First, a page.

Consider what RIM had to overcome to even be: It was an outsider entering the mobile phone business at a time when incumbent market power was far more concentrated. It evolved from data-only pagers awkwardly adapted to carry voice without pandering to the fashion consciousness of its contemporaries obsessed as they were with the RAZR. Its foothold market was the most difficult market to enter, the US; and within it, in most difficult sector–business users.
RIM’s solution has no architectural elegance and their non-standard approach to email using their own servers and protocols defied all IT policies regarding security and the entrenched use of Exchange. Even after Microsoft offered a cleaner solution (Exchange push) that avoided the RIM back end, businesses otherwise committed to Microsoft stuck with RIM for mobile email. In spite of various government opposition, RIM continues to grow internationally.
Even its acceptance may be an accident of history.
The absence of interoperable SMS in the US early last decade meant that there was no reliable way to send text from one mobile to another across CDMA and GSM networks. The Blackberry was hired to to the same job that SMS was hired to do anywhere else, but by the time SMS was working in the US, the use of Blackberry increased irrespectively.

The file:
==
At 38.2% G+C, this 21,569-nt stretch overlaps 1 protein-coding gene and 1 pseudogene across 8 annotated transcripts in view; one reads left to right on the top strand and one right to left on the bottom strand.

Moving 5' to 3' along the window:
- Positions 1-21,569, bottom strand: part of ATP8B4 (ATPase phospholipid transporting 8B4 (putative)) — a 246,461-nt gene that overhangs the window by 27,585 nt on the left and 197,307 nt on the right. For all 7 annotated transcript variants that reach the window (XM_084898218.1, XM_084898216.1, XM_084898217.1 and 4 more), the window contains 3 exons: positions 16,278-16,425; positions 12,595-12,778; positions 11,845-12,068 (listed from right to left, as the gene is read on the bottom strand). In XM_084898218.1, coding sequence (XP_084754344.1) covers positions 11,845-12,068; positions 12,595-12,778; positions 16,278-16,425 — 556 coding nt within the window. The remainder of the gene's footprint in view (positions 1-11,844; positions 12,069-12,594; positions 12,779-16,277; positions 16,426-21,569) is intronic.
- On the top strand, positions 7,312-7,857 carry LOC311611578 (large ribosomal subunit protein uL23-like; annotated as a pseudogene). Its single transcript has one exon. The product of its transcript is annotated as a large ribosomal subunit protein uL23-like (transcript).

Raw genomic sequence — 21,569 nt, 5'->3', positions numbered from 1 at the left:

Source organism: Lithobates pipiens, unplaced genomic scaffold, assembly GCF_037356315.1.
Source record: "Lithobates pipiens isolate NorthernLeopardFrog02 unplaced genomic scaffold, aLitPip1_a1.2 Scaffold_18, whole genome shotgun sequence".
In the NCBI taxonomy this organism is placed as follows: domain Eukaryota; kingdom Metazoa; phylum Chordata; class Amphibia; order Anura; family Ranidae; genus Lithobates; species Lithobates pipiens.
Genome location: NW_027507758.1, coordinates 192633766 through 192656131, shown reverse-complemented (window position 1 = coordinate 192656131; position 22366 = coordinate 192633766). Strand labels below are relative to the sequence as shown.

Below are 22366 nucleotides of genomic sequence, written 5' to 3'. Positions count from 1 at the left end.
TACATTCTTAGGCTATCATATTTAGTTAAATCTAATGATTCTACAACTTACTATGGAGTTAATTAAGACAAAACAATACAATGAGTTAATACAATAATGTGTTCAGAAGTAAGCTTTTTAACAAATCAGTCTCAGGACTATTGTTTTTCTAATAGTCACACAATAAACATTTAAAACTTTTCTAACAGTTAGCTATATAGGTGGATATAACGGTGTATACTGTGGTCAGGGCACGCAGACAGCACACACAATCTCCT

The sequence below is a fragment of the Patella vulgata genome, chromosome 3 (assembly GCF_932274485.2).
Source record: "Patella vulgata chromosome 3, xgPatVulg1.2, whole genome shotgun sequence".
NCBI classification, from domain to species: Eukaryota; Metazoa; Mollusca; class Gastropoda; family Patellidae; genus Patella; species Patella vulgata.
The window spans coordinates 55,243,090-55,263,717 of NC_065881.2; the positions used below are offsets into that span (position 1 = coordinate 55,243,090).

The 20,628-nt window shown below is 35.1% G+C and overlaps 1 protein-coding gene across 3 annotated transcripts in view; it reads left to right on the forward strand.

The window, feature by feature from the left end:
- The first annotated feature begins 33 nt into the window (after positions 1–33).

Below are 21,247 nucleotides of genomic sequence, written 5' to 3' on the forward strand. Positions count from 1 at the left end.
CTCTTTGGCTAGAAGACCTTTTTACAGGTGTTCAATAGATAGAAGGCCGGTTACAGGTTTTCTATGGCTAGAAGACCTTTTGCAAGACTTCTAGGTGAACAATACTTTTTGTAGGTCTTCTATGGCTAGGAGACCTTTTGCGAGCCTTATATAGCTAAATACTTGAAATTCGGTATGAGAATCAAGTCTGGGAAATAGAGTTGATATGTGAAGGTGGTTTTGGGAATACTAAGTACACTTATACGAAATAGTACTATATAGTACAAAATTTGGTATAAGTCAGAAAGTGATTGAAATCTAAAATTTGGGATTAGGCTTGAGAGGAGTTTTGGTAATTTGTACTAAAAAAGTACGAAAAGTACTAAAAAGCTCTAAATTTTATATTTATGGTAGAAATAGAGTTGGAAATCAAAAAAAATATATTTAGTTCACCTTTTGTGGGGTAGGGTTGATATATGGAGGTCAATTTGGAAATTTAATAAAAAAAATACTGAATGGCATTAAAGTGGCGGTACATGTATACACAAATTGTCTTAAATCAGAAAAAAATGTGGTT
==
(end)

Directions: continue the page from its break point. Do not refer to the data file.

It should be no wonder then that the company can be considered both disruptive and a dead end. Analysts have been split about it from day one. Gartner advised against adoption by any self-respecting IT shop.
Equities analysts are still split into bulls and bears more evenly than any other company in this space. See: RIMM: Street Split Sharply On The Stock; Avian Cuts Rating (Updated) – Tech Trader Daily – Barrons.com
The arguments are pretty straight forward:
- Competitive pressure from ‘better’ architectures, uninspiring products, lower growth
- Fierce loyalty of users, continuing international expansion, continuing growth
The market has largely voted with the bears as the price shows absurdly low valuation (4.3x EV/EBITDA) but the company continues to show growth quarter after quarter.
My own point of view has been for some time that RIM’s disruptive days are over because the engineer in me says that their code base is a dead end. But the disruptive analyst in me leads me to be hesitant in proclaiming their imminent demise. The fact remains that their product is good enough for a subset of the users who want nothing more than a messaging phone. I will add however that this subsets unlikely to grow especially relative to the number of users who will opt for more highly functional devices.
So the riddle of RIM remains: rumors of its death has been exaggerated but it’s not an unforeseeable growth story anymore. As a result the company is in limbo.